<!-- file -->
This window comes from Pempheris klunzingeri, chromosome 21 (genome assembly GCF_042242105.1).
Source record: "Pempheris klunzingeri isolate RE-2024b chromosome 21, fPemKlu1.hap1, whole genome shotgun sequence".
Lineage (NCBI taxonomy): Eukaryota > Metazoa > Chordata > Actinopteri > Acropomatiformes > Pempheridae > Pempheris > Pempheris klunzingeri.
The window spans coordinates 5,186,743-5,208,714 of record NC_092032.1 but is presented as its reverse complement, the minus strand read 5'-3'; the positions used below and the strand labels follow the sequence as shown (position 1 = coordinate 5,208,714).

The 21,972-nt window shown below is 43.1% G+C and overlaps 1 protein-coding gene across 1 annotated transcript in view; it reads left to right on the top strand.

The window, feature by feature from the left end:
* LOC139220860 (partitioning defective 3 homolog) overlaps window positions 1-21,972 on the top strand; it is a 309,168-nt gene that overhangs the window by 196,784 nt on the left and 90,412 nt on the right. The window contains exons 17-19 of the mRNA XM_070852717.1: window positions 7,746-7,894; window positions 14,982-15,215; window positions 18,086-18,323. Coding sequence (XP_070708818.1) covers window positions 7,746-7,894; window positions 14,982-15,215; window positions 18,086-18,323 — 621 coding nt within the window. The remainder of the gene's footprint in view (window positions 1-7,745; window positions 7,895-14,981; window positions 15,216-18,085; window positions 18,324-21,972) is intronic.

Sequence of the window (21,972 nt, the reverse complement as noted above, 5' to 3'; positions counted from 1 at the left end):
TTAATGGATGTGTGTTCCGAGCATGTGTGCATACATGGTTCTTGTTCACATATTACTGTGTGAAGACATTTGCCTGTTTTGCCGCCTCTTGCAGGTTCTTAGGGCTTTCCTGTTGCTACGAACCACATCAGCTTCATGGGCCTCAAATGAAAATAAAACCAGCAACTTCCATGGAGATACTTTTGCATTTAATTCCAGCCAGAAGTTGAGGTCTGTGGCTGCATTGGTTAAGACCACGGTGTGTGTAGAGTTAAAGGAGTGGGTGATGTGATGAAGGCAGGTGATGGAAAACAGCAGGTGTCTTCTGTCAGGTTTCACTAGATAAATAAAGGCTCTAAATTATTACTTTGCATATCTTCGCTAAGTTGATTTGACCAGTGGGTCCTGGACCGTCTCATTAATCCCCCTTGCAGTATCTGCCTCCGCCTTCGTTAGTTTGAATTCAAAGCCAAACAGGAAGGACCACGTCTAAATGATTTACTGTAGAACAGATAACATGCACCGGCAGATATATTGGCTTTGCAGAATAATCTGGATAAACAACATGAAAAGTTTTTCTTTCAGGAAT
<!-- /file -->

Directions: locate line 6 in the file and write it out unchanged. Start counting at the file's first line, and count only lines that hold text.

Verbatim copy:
The window, feature by feature from the left end: